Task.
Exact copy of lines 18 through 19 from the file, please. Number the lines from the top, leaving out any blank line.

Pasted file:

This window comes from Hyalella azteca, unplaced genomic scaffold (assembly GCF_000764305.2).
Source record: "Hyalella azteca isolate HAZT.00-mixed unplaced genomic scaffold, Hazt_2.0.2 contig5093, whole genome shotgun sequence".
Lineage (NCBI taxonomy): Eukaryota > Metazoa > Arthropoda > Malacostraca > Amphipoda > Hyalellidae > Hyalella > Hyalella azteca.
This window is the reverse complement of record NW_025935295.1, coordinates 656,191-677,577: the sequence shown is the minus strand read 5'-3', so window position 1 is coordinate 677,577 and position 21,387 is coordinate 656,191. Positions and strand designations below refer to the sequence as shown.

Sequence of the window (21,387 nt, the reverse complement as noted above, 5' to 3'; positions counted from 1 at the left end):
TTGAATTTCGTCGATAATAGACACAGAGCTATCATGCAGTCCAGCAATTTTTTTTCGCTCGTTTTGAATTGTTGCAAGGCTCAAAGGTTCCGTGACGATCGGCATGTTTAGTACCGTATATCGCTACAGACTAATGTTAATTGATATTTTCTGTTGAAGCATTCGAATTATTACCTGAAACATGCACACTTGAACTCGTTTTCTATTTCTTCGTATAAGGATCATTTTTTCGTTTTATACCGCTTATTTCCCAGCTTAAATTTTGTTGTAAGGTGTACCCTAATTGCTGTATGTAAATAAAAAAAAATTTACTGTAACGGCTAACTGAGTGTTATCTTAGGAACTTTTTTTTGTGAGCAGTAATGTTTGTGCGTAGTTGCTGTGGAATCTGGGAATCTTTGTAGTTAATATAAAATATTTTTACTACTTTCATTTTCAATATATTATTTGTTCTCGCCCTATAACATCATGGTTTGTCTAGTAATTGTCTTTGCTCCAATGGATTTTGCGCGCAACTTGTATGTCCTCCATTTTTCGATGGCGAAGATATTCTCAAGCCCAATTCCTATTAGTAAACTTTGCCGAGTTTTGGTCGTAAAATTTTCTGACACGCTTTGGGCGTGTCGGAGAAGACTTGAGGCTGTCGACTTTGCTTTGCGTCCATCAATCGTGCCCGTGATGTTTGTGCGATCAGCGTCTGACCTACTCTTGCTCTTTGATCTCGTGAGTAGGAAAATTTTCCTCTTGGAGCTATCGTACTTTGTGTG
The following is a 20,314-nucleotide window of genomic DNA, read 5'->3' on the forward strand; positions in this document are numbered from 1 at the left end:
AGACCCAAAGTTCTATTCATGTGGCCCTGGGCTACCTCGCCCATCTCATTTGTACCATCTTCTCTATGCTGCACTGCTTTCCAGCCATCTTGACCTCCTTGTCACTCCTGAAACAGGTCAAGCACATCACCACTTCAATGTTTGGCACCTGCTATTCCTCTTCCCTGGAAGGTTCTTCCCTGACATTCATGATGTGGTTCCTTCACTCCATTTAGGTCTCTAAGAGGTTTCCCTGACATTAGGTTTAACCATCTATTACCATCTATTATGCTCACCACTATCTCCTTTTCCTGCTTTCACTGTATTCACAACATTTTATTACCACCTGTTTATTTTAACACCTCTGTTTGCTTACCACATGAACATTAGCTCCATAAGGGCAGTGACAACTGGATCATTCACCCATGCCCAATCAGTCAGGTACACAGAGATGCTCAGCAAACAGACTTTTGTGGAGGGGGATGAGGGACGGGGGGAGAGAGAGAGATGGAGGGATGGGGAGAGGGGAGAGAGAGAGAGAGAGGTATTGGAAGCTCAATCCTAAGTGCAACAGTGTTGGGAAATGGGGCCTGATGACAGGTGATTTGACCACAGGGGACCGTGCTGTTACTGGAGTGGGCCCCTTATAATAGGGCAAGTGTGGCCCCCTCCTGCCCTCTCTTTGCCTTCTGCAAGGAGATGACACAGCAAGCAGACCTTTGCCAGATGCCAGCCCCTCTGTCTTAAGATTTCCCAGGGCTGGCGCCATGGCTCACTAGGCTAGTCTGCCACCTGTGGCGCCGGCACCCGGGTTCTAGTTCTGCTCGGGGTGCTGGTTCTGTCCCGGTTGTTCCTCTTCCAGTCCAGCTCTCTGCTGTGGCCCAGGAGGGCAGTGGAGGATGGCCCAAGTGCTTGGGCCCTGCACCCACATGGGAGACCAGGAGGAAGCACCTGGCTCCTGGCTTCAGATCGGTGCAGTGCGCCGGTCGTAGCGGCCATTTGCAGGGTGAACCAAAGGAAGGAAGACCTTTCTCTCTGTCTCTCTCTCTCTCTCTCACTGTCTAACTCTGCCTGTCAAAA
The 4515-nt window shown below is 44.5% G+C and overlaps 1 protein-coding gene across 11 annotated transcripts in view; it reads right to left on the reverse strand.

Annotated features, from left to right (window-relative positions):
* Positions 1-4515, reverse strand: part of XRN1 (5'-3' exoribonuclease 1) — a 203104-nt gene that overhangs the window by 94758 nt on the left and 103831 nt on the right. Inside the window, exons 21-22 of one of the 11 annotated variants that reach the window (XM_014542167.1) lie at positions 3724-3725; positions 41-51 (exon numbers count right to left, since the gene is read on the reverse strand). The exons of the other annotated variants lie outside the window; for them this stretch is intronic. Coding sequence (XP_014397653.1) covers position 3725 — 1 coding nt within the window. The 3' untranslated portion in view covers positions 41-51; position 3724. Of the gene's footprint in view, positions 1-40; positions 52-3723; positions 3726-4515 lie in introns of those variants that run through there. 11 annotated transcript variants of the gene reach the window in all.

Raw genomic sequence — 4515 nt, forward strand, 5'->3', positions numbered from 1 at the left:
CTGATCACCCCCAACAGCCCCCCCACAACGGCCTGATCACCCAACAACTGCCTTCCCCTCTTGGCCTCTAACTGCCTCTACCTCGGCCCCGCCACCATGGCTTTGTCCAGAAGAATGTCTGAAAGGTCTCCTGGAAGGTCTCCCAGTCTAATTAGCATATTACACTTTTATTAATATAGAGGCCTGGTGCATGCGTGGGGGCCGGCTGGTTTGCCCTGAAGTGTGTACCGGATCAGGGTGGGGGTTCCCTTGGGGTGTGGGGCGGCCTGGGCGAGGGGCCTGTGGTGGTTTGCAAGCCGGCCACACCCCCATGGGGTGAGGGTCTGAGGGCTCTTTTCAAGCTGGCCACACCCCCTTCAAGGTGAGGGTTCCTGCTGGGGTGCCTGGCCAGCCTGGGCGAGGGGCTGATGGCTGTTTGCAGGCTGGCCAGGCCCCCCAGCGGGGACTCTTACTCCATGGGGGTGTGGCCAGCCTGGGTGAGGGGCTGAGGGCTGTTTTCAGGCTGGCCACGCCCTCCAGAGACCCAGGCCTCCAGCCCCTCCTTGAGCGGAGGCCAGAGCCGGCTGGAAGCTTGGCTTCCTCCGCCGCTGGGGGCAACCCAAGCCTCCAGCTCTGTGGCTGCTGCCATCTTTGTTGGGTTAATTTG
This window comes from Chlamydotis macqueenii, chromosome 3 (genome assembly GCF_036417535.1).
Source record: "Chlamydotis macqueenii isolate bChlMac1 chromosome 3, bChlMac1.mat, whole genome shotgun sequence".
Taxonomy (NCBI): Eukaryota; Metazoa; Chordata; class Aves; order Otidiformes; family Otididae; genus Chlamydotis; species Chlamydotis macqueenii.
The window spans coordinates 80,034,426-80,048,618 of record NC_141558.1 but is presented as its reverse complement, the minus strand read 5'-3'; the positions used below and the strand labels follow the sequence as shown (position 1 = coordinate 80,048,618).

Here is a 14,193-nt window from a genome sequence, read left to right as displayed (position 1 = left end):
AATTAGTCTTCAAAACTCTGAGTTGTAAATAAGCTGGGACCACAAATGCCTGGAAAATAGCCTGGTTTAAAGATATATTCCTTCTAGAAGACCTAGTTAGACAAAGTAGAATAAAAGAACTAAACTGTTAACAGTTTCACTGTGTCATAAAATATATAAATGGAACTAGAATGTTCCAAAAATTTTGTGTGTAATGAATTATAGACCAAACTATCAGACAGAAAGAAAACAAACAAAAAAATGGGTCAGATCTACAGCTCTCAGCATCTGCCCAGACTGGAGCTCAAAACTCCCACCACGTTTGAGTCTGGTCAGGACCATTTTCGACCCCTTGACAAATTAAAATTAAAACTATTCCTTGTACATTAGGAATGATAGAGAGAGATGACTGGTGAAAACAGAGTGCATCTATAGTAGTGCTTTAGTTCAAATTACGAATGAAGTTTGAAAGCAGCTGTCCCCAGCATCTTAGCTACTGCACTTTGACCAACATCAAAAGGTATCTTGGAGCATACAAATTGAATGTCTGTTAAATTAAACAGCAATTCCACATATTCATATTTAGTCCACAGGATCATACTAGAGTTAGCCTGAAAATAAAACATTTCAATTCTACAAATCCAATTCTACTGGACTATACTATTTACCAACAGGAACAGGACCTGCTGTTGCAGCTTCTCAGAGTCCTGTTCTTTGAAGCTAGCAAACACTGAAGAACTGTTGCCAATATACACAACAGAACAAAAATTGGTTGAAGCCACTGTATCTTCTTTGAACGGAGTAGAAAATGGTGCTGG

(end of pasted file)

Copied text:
Here is a 14,193-nt window from a genome sequence, read left to right as displayed (position 1 = left end):
AATTAGTCTTCAAAACTCTGAGTTGTAAATAAGCTGGGACCACAAATGCCTGGAAAATAGCCTGGTTTAAAGATATATTCCTTCTAGAAGACCTAGTTAGACAAAGTAGAATAAAAGAACTAAACTGTTAACAGTTTCACTGTGTCATAAAATATATAAATGGAACTAGAATGTTCCAAAAATTTTGTGTGTAATGAATTATAGACCAAACTATCAGACAGAAAGAAAACAAACAAAAAAATGGGTCAGATCTACAGCTCTCAGCATCTGCCCAGACTGGAGCTCAAAACTCCCACCACGTTTGAGTCTGGTCAGGACCATTTTCGACCCCTTGACAAATTAAAATTAAAACTATTCCTTGTACATTAGGAATGATAGAGAGAGATGACTGGTGAAAACAGAGTGCATCTATAGTAGTGCTTTAGTTCAAATTACGAATGAAGTTTGAAAGCAGCTGTCCCCAGCATCTTAGCTACTGCACTTTGACCAACATCAAAAGGTATCTTGGAGCATACAAATTGAATGTCTGTTAAATTAAACAGCAATTCCACATATTCATATTTAGTCCACAGGATCATACTAGAGTTAGCCTGAAAATAAAACATTTCAATTCTACAAATCCAATTCTACTGGACTATACTATTTACCAACAGGAACAGGACCTGCTGTTGCAGCTTCTCAGAGTCCTGTTCTTTGAAGCTAGCAAACACTGAAGAACTGTTGCCAATATACACAACAGAACAAAAATTGGTTGAAGCCACTGTATCTTCTTTGAACGGAGTAGAAAATGGTGCTGG